“It’s still consumer driven, and we are seeing that it’s still holding up,” Abney said on “Squawk Alley.” “It may not be as strong an increase as last year, but we still feel pretty good about what we are seeing.”
However, the economist behind the University of Michigan’s monthly consumer sentiment survey said on Friday, “Despite the high levels of confidence, consumers have also expressed rising levels of economic uncertainty.”
The final reading on September consumer sentiment showed a small increase, but a near-record number of consumers cited trade policies as a negative factor weighing on growth.
Meanwhile, the ISM’s purchasing managers index fell in September to its lowest reading since June 2009 and the second straight month in contraction. The August contraction ended a 35-month expansion period.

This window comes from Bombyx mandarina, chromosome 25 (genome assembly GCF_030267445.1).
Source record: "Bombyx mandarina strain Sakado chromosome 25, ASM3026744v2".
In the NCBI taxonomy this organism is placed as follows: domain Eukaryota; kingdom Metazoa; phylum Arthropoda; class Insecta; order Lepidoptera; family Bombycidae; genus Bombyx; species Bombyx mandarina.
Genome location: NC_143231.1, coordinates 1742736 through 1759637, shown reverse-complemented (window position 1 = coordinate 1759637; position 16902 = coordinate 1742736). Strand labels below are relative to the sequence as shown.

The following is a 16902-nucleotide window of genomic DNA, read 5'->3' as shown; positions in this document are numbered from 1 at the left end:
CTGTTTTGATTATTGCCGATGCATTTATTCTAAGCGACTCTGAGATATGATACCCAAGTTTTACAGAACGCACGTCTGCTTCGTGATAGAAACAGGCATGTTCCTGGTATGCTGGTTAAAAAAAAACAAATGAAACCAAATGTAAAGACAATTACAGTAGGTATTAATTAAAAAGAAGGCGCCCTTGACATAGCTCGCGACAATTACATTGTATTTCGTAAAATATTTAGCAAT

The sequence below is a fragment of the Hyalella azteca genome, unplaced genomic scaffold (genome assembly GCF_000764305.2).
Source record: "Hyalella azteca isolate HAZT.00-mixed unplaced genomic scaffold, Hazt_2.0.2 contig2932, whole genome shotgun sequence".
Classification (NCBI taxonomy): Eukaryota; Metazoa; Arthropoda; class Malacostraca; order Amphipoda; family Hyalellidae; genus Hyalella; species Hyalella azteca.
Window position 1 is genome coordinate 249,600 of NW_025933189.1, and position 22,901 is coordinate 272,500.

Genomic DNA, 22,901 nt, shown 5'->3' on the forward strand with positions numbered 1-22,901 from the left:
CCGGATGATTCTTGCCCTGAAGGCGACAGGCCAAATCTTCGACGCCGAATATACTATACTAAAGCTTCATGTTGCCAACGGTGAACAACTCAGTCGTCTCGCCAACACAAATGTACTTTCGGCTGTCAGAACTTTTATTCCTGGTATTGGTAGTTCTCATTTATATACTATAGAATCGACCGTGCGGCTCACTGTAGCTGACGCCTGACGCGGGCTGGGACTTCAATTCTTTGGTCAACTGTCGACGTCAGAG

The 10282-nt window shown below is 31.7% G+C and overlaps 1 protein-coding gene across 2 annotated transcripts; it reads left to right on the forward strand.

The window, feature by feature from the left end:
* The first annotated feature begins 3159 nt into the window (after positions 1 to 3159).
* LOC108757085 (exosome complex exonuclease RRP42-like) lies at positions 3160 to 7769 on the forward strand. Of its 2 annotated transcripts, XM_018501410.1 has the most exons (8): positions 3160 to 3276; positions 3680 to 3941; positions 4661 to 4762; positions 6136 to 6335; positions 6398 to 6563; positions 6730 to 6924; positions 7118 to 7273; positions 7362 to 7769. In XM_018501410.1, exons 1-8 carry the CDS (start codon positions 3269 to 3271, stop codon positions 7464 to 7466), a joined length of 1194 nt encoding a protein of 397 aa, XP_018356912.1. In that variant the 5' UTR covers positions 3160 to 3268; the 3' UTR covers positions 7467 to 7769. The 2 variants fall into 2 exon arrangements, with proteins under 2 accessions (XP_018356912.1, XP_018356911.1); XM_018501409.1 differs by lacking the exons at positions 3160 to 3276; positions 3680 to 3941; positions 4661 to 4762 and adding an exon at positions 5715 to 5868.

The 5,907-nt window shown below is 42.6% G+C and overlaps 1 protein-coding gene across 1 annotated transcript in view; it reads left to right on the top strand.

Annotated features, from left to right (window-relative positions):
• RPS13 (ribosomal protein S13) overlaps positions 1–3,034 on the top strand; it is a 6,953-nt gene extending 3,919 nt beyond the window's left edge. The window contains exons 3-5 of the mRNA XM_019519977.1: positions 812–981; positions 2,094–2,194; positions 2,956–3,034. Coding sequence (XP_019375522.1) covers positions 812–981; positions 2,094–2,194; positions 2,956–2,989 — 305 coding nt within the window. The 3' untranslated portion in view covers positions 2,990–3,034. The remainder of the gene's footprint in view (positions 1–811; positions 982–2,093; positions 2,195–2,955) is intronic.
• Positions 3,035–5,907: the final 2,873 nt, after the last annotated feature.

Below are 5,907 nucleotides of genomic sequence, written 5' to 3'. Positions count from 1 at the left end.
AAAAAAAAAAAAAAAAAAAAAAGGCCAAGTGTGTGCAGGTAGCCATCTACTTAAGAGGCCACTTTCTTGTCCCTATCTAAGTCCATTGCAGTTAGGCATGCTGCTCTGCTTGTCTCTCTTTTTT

The decline in manufacturing is seen as the latest sign that President Donald Trump‘s trade war with China is dragging on the American economy. The trade dispute also is considered to be a factor in a broader global economic slowdown. U.S. and Chinese officials are set to resume high-level trade talks on Oct. 10.
At UPS, Abney said the shipping giant is seeing “headwinds” internationally, citing both the trade conflict and worries over Brexit as the U.K. continues to try to negotiate a smooth departure from the European Union trading bloc.
Abney’s cautiously optimistic tone, following UPS’ better-than-expected second-quarter earnings back in July, contrasts with pessimism at rival FedEx, which last month reported quarterly earnings and revenue that missed estimates. FedEx also lowered full-year guidance for fiscal 2020.
On the post-earnings call with analysts, FedEx Chairman and CEO Fred Smith said, “I think there is a lot of whistling past the graveyard about the U.S. consumer and the United States economy versus what’s going on globally.”
Shares of UPS and FedEx were under pressure Tuesday in a down market. However, year-to-date UPS stock is up 19%, while FedEx stock in 2019 is down 11%.